“I was thinking to myself, I am feeling a bit flat,” Lowry said after his bad start to a round that left him tied for 34th. “I could have easily not come here and tried to play well next week. It has been a long run. It's been a long season and I've played too much when I didn't have to this year. 

“I played two small events and at least I will learn from next year and try and get my schedule a little bit better. I mean, you really want to be fresh for these four events, you can do anything — win the Race to Dubai.”

Miguel Angel Jiménez. Picture © Getty Images

Miguel Angel Jiménez. Picture © Getty Images

The change in the Race to Dubai points system for the Final Series came as a surprise to Lowry, who has fallen to 15th in the standings and could miss out on a minimum €100,000 payout from the bonus pool so volatile has the system become.

“If you are 40th in the Race to Dubai it is obviously a good chance to move up but if you have had a good year, like myself, I have made decent cheques the last two weeks and moved backwards. But that's what they’ve done. 

“I've never played the FedEx Cup but I'd say that's similar. At least the change gives someone a chance going into the final four to win the Race to Dubai.”

Marcel Siem and Sergio Garcia can pip runaway leader Rory McIlroy to the Harry Vardon Trophy if they win the last two events of the season but that looks like a very long shot now.

Garcia shot a three over 75 that left him tied for 64th alongside Darren Clarke, who had 33 putts in his three over effort.

As for Siem, the German is tied 34th with Lowry after a 70.

Jiménez, who is regarded as the rank outsider to beat Clarke to the 2016 Ryder Cup captaincy because he struggles to communicate in English, put himself in contention to break his own record as the European Tour’s oldest winner.

The 50 year old holed his approach to the 10th, his opening hole, for an eagle two and added seven birdies at the Montgomerie Maxx Royal in Antalya.

That left him one stroke ahead of Ryder Cup star Poulter, who continued his fine form from last week’s WGC-HSBC Champions with a sparkling round of 64.

The highlight of Poulter’s day was an eagle three at the 13th hole, and the Englishman added seven birdies to sign for his lowest round on The European Tour this season.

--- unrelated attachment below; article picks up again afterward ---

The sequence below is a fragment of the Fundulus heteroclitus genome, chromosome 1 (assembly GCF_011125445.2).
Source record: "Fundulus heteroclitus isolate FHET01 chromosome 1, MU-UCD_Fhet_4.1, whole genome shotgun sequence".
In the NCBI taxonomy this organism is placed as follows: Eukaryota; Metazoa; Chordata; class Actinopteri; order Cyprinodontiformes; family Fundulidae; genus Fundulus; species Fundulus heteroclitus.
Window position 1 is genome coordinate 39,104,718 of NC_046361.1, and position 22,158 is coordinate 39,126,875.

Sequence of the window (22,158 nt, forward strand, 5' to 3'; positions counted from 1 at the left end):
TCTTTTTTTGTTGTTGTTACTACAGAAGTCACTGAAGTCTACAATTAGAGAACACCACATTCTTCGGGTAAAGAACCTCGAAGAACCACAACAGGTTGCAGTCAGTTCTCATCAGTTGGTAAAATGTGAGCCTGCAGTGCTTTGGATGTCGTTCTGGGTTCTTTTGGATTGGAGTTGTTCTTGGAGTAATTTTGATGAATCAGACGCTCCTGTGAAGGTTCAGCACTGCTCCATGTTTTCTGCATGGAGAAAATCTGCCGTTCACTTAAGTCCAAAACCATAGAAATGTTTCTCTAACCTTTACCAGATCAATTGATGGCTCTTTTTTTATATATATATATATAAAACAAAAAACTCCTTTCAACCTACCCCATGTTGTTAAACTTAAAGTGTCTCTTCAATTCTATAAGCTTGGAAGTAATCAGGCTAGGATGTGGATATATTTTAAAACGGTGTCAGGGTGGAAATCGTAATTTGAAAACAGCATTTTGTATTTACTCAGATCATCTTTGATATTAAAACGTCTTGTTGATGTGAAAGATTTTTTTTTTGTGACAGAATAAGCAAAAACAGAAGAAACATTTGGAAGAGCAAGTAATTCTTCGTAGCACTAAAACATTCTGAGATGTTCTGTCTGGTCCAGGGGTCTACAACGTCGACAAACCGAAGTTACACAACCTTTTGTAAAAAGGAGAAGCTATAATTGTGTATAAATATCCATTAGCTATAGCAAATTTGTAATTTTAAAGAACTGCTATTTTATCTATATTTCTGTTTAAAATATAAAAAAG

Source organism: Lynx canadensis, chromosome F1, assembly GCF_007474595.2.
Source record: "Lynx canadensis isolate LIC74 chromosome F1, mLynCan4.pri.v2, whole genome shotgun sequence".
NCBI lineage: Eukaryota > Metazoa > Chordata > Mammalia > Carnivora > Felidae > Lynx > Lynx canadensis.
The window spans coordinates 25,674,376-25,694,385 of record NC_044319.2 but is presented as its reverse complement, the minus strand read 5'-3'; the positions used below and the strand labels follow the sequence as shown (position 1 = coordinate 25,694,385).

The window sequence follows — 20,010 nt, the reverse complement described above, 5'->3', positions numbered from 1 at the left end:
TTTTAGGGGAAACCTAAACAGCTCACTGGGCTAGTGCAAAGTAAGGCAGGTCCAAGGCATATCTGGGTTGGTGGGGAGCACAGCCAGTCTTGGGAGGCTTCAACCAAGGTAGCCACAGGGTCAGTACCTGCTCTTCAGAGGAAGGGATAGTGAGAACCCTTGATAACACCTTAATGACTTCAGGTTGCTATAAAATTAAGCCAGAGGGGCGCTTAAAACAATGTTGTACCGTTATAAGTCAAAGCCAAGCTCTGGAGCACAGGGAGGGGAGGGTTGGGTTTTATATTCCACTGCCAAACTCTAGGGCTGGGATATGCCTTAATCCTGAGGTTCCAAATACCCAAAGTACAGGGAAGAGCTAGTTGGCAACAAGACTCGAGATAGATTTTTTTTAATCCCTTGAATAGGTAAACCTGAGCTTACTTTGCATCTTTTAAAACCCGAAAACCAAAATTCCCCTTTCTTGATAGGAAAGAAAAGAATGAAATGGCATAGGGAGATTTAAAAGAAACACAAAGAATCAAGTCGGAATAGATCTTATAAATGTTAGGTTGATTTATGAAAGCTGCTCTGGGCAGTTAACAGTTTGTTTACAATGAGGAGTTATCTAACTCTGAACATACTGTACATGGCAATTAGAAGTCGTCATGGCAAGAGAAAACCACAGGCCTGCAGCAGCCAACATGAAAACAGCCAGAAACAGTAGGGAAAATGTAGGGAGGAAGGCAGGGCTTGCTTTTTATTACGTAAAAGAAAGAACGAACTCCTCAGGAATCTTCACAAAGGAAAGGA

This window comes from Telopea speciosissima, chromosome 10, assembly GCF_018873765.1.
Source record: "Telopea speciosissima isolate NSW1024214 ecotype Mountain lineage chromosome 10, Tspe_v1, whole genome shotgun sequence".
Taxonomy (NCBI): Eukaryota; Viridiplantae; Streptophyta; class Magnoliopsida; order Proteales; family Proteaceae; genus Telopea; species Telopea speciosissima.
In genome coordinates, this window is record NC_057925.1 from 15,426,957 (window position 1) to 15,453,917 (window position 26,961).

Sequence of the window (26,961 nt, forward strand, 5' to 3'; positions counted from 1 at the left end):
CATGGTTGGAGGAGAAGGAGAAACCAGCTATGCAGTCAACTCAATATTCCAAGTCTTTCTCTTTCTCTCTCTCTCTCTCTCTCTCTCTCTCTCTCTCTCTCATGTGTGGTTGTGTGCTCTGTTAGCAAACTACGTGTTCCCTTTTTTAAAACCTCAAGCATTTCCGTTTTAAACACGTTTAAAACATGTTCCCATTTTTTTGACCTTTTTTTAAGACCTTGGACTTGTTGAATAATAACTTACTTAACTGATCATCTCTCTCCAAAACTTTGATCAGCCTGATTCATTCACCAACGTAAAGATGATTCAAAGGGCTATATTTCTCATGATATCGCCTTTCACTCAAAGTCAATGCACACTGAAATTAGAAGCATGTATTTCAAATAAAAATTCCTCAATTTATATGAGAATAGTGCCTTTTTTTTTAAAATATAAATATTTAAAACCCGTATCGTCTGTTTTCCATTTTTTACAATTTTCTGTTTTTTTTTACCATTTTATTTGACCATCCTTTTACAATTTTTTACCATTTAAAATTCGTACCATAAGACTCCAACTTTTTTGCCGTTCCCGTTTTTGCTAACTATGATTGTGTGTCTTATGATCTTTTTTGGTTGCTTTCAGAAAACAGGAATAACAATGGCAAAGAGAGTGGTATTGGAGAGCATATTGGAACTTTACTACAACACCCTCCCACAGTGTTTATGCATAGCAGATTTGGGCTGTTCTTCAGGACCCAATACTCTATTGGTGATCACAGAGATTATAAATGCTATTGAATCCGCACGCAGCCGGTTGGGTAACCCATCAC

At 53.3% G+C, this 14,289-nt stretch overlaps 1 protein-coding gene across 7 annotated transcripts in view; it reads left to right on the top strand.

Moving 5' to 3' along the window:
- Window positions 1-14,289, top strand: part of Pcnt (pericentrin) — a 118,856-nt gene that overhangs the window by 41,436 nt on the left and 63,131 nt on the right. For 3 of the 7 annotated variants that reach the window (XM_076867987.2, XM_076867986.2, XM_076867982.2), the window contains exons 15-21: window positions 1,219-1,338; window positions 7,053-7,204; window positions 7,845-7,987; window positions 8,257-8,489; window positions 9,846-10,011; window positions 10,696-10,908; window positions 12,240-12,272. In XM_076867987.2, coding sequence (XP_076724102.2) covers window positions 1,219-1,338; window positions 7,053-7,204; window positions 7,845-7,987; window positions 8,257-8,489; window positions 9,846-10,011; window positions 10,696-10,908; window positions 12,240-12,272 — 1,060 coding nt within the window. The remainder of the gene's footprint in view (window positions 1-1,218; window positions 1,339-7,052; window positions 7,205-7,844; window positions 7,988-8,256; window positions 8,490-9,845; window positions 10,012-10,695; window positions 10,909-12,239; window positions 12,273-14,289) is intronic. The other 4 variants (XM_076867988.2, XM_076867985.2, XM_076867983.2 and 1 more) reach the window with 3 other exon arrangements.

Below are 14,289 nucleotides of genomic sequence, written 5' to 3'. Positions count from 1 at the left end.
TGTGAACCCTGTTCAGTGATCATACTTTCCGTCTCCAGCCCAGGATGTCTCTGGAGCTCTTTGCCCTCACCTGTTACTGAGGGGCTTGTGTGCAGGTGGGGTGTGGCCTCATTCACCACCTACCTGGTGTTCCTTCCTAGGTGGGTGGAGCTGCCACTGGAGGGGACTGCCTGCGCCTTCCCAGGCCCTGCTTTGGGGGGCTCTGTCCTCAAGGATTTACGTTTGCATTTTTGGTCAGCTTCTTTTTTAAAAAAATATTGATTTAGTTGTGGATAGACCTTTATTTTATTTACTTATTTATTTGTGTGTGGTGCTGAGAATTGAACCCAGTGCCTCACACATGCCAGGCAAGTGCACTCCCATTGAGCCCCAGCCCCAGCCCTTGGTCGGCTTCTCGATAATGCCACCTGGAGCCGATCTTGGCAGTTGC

His compatriot Tyrrell Hatton, Zimbabwe’s Brendon de Jonge and Australian Wade Ormsby – whose back nine featured eight birdies and a bogey – are all in a share of third place on seven under.

“It's special, because I’ve been struggling a little bit over the last few months, so when you shoot nine under par, you feel really good,” Jiménez said. “I started to roll the ball much better on the greens today, and after that my confidence improved a lot.

“I like this golf course. You have some long holes, you have some short holes, so you have a very nice mix. I feel comfortable on this golf course – it feels very, very Mediterranean, similar to Málaga. It’s the same kind of trees and the same kind of the soil there.”

Poulter credited his round to playing the five par-fives in six under and going back to the putter he used in last year’s Open at Muirfield.

“I’m right back where I want to be,” Poulter said. “Within a space of a couple of weeks, I feel really good about myself again. I don’t have any aches or pains, which is really nice, and I’m swinging it as well as I have for a long time.

“I feel physically strong again, and that means I can practice better. And when I practice and start holing some putts, then I’m going to be full of confidence like I am right now.

“The second round last week was the best I’ve played this year, but I’d say that might just top it. It was very good golf today.”

Michael Hoey is joint last after a 10 over 82 and confessed that he had “no energy”  after suffering a bout of food poisoning in his recent trip to China.